MDD is short for Medical Device Directive while MDR stands for Medical Device Regulation, and May 26th 2021 marked the transition from MDD to MDR. The transition had been underway for some years and was scheduled to take place on May 26th 2020, but was postponed one year to May 26th 2021 due to the COVID-19 pandemic.[1]

What is a medical device?

Medical devices can be defined as “products which are used to diagnose, prevent, relieve or treat a disease, disability, injury, etc. There are more than 500,000 different types of medical devices available, covering anything from wheelchairs and glasses to pacemakers, mobile phone apps and state-of-the-art surgical equipment. Medical devices are grouped into four classes known as I, IIa, IIb and III, with Class I being the lowest risk and Class III being the highest risk” [2]

Based on the above definition and the functionalities of the See Far solution, it is defined as a medical device – at this time still a non-CE marked medical device. The present project will pave the way for future work on obtaining a CE-mark as medical device.

Directives and regulations

Previously three medical device directives were applicable within EU: [3]

  • 1998: Directive 98/79/EC of the European Parliament and of the Council on In Vitro Diagnostic Medical Devices (IVDMD) [4]
  • 1993: Council Directive 93/42/EEC on Medical Devices (MDD) [5]
  • 1990: Council Directive 90/385/EEC on Active Implantable Medical Devices (AIMDD) [6]

Due to developments in the field over the past years, as well as divergent interpretations of the directives etc., there was a need to revise the directives and bring them up-to-date. The three directives are over the next years consequently being replaced by two regulations.

The two new regulations entered into force on May 17th 2017.[7] As of May 26th 2021 the MDR – Regulation (EU) 2017/745 [8] – now applies and amends Directive 2001/83/EC, Regulation (EC) No 178/2002 and Regulation (EC) No 1223/2009 and repeals Council Directives 90/385/EEC and 93/42/EEC.7

On May 26th 2022 the IVDR – which is the regulation on in vitro diagnostic medical devices (Regulation (EU) 2017/746 [1] – will apply repealing Directive 98/79/EC and Commission Decision 2010/227/EU. 7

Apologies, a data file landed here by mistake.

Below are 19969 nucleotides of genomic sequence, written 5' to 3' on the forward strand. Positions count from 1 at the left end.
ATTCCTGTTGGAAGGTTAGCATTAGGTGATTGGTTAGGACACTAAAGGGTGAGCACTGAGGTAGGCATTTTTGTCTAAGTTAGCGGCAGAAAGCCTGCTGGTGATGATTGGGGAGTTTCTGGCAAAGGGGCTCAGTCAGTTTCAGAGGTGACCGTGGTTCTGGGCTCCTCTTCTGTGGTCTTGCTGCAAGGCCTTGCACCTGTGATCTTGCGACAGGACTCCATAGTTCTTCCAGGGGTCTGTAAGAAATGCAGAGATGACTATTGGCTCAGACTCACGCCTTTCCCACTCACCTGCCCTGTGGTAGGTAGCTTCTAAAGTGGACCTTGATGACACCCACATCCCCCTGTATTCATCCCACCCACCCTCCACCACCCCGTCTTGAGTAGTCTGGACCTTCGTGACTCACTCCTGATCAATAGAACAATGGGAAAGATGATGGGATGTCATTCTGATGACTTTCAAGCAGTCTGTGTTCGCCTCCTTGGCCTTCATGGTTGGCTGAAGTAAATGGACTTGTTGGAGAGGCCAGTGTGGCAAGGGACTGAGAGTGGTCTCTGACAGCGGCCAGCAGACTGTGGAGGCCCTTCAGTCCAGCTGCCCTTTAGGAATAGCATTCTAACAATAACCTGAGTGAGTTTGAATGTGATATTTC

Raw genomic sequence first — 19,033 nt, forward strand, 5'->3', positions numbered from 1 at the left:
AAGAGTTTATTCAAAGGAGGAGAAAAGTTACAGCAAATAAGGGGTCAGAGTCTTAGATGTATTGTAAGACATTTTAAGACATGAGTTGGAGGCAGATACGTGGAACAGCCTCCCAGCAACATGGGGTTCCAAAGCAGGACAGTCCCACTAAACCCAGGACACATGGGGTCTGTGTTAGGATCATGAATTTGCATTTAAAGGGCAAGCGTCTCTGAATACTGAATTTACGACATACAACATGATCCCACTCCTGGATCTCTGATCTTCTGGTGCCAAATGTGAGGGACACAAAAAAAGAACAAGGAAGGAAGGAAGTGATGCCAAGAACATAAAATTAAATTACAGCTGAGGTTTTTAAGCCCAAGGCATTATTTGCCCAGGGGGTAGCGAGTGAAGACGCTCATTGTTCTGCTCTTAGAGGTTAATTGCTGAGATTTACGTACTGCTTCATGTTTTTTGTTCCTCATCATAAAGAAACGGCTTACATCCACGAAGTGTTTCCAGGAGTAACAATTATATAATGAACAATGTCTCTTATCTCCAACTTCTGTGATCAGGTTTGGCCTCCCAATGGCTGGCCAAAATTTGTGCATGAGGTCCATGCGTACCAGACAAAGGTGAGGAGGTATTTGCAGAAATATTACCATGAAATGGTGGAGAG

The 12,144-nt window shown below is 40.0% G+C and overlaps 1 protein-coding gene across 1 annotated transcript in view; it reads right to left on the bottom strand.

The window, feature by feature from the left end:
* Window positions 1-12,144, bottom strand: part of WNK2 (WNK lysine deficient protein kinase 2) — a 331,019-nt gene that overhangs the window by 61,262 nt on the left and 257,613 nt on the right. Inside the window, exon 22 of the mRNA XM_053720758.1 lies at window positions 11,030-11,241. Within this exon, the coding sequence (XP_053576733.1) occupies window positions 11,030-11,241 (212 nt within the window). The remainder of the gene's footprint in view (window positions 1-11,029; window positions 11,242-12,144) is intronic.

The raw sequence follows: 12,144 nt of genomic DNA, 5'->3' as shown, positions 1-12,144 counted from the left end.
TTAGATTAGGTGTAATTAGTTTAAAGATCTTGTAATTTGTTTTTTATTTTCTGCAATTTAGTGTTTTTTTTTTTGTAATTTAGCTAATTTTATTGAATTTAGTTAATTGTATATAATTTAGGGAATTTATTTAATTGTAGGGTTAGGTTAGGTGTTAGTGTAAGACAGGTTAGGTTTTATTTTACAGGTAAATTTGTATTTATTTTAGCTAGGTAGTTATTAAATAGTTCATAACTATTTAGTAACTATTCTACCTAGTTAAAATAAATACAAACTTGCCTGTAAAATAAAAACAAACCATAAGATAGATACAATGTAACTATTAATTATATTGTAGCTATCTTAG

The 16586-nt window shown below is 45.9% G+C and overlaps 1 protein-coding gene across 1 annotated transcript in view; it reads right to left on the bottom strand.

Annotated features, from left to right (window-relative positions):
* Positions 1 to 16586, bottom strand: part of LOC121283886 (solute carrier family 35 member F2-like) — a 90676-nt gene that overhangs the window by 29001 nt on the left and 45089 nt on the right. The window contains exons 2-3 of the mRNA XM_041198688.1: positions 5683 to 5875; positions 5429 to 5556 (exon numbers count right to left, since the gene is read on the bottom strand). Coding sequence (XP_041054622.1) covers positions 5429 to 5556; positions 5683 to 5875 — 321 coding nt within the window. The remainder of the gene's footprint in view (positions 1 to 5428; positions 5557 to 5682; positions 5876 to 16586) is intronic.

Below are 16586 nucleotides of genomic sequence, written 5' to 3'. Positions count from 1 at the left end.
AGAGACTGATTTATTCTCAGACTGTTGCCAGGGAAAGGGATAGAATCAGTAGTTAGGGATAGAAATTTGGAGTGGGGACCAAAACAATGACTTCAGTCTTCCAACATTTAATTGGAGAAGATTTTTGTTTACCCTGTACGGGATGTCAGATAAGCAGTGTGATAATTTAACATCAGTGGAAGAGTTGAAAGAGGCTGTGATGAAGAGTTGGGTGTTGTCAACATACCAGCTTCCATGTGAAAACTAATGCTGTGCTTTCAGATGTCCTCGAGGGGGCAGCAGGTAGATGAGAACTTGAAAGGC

While many of the fundamentals may remain the same, differences exist. With the implementation of MDR there is among other things a greater focus on safety e.g. highlighted by a more strict pre-market control of high-risk equipment, and increased requirements for manufacturers regarding post-marketing surveillance as well as other initiatives, which all in all will help ensuring better protection for public health in the medical devices sector. [2] [3] [4]

For research and innovation projects with medical devices initiated before May 26th 2021 it is important to notice, that these projects are allowed to continue with the approval obtained under MDD. It is important to note that the clinical investigation must both have been approved by competent authorities, and that a study specific activity must have been commenced before May26th 2021. Otherwise projects may face re-approval according to new MDR.

Manufacturers placing new devices on the market after May26th 2021 should be aware of the new MDR regulation that applies. [5] However, devices with AIMDD/MDD certificates will in general remain valid until expiry date, allowing some products to be placed on the market until 26 May 2024, and made available until 26 May 2025. [6]

Researchers, manufactures and others involved in research and development of medical devices should study the new MDR regulation closely in order to make the transition most efficiently in order to comply with the new regulations as well as eventual procedural changes in some countries. [7]

As the approval process is in general demanding and with many requirements it is recommended to prepare and start the application process well in advance.


Peter Skov Jensen, MD, PhD
Aarhus, Denmark, 18 June 2021